|Arctic canoeing with Dave in my canoe - complete with homemade full cover.|
|Gifts of chocolate in a Waynesboro, Va diner.|
Had dinner with high school friends. Learned that Ted's surgery back in October was the same one I've just had. Fun to compare notes and see his strong recovery. It inspires me to believe that I can reach a full recovery!
|The long time paddling crew of Joe, Kathy and Deb in front of the marshes|
Unfortunately the following canoes were too close to us to stop and pull ashore, as the force of the water swept them towards us. Kathy and Joe came by first and the water forced their canoe up against our canoe and then capsized them into the cold rapids. Next came Ralph in his solo canoe, and he managed to remain upright after ramming into our canoe, and then carried on downstream and helped Joe and Kathy get their canoe and packs up onto shore. The three of them then walked back up to where Dave and I were still pinned in the rapid. I was getting cold being under water up to my waist in the stern, so we took turns switching places between the high and dry bow and the wet and cold stern. The three on shore threw rescue ropes over to us, but no amount of force could budge the canoe. We set up a line between the canoe and the shore. They hauled ashore all of our packs, and then each of us. We camped by the rapids and spent the remaining hours of daylight drying out any gear that had gotten wet. The funniest sight was watching Dave stir-frying his slightly damp granola to dry it out for the rest of the trip. We had five weeks of the trip left to go. We talked about setting off our emergency rescue beacons. But we had all of our gear and food and two canoes for five people. Even if we couldn't get my pinned canoe released, we could safely continue the trip.
The next morning after breakfast we sat around the sand on the beach and drew vector diagrams of the forces holding the canoe pinned in the rapid. (That's what happens when your canoe party consists mainly of scientists and engineers!) We realized that we would need apply force to the pinned canoe from the other side of the river. From somewhere on that cliff face. We used Kathy and Joe's larger canoe for three of us to ferry across the bottom of the rapid and tied it securely on the other side. Then we carefully climbed along the face of the cliff to reach the pinned canoe. Joe and I were setting up a "Z-Drag" pulley system with ropes and carabiners so we could apply enough force to get the canoe out of the rapid. Meanwhile Dave reached over to make sure the bow line was firmly attached to the canoe. Can you imagine our surprise when the canoe just popped up from that small tug? We were definitely very happy campers as the lined the canoe through the rapid and ferried over to our camp to check it's damage. Again we were surprised to find my Royalex Swift canoe was unscathed!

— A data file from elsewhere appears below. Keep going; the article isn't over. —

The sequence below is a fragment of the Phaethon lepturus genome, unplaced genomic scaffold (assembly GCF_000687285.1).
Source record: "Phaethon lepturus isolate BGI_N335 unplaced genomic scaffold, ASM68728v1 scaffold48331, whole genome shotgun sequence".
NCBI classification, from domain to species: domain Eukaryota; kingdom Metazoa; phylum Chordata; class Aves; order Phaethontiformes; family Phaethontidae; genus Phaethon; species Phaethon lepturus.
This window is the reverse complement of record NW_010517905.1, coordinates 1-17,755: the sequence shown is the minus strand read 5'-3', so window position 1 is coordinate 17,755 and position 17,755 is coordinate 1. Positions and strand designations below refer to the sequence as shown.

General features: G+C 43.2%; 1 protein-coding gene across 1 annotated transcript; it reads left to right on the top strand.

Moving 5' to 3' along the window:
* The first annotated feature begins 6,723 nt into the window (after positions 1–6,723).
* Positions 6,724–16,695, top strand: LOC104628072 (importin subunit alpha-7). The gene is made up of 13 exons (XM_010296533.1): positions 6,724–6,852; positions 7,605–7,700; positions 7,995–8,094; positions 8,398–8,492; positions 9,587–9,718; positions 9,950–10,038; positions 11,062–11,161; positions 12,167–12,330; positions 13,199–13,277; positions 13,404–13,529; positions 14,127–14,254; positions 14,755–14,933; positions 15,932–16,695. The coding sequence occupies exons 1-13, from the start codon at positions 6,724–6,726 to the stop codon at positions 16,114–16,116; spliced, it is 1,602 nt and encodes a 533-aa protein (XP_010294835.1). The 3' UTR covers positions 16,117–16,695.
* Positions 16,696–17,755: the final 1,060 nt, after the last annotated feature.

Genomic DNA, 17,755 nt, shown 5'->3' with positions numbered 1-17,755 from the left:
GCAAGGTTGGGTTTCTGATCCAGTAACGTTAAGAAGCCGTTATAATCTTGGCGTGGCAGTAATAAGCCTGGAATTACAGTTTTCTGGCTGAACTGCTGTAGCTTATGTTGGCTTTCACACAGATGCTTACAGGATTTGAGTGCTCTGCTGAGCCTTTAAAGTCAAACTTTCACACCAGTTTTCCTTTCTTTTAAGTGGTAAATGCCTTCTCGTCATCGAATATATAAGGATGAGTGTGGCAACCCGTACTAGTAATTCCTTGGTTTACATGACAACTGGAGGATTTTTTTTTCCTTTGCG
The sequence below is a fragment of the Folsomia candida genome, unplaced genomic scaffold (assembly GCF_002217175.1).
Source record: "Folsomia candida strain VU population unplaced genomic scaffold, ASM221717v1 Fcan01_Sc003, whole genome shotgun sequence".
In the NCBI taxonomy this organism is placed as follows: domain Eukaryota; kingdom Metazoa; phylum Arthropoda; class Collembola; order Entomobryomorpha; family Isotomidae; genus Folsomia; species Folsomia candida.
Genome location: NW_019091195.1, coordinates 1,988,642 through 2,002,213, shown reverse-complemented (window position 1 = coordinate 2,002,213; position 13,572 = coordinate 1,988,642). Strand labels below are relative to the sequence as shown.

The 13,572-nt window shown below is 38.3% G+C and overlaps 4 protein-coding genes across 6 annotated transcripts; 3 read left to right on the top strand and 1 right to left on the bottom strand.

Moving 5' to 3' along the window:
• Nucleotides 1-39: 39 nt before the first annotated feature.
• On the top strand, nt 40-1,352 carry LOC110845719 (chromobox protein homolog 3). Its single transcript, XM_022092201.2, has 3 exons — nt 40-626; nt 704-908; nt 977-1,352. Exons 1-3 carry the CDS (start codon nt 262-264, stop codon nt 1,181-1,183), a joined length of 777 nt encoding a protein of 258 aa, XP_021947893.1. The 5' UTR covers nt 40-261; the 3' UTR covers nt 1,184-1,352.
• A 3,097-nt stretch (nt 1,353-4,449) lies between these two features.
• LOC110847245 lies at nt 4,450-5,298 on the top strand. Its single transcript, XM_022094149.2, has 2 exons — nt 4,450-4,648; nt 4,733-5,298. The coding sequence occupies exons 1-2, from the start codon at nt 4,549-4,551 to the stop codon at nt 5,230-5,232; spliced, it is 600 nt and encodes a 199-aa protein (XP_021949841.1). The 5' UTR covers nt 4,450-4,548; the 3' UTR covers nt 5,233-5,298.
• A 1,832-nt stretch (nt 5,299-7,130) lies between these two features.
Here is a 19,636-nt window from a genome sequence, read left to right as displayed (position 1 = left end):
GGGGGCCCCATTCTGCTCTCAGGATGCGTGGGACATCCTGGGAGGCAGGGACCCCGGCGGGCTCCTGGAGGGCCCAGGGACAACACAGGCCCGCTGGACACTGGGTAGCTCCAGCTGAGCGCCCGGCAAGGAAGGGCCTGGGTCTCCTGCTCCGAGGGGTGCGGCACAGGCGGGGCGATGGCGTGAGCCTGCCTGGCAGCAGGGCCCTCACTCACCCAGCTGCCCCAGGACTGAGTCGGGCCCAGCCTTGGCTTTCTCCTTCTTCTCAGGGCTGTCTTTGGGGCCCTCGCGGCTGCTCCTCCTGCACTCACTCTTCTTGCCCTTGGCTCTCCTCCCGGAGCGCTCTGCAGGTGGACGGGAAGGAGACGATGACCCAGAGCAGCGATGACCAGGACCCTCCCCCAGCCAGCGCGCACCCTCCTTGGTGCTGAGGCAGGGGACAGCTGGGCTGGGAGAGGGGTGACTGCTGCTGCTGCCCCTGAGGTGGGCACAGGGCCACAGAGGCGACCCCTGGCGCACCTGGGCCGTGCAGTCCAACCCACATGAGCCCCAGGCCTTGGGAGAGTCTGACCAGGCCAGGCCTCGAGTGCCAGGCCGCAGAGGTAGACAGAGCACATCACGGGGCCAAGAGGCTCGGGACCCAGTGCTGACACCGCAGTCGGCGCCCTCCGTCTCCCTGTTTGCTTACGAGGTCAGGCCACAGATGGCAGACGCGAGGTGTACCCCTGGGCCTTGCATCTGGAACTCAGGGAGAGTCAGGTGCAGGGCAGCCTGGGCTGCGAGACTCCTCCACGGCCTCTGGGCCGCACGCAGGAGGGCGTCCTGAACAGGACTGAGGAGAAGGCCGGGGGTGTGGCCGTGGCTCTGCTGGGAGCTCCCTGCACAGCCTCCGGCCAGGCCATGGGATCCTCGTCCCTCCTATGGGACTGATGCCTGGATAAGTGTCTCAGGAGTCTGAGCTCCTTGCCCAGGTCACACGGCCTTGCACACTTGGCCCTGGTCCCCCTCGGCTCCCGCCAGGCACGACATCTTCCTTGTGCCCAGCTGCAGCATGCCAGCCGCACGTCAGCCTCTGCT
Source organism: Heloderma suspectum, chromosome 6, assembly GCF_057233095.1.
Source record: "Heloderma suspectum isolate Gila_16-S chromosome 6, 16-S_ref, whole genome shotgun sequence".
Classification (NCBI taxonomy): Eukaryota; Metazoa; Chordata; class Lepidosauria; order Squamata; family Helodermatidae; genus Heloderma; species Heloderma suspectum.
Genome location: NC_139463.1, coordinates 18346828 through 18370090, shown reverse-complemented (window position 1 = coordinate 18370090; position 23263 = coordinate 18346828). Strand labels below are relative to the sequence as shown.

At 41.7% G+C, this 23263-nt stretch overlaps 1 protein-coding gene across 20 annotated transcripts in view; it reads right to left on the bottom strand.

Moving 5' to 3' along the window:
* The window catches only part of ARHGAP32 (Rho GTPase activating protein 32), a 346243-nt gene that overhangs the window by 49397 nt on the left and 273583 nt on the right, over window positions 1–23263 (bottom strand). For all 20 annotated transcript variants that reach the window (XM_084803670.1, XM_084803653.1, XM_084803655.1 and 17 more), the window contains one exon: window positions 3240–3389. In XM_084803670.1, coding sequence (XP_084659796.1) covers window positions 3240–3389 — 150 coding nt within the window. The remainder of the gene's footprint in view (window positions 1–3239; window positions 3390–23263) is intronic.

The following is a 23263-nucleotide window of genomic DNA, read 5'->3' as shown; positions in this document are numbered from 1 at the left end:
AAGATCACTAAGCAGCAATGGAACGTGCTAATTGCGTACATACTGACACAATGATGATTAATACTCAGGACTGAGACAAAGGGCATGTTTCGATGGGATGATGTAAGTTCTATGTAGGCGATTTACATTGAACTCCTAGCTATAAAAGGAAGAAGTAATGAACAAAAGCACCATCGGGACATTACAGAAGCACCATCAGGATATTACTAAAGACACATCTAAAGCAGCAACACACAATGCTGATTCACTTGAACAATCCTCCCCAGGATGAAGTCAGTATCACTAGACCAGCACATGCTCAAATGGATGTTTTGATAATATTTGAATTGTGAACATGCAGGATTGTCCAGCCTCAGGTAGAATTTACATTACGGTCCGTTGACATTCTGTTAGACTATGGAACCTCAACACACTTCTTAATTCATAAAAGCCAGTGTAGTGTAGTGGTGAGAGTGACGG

There were many other rapids in the next five weeks of our voyage. We were our usual extremely cautious selves for every remaining rapid and had no more "incidents". In fact, we have had so few misadventures in our years of wilderness canoeing together, that we all now refer to the Snake River pinning simple as "The Incident".
|At the Arctic Circle, Kathy giving Deb her "official certificate" for crossing the Arctic Circle|
|I too wanted to lie down and soak up the sun!|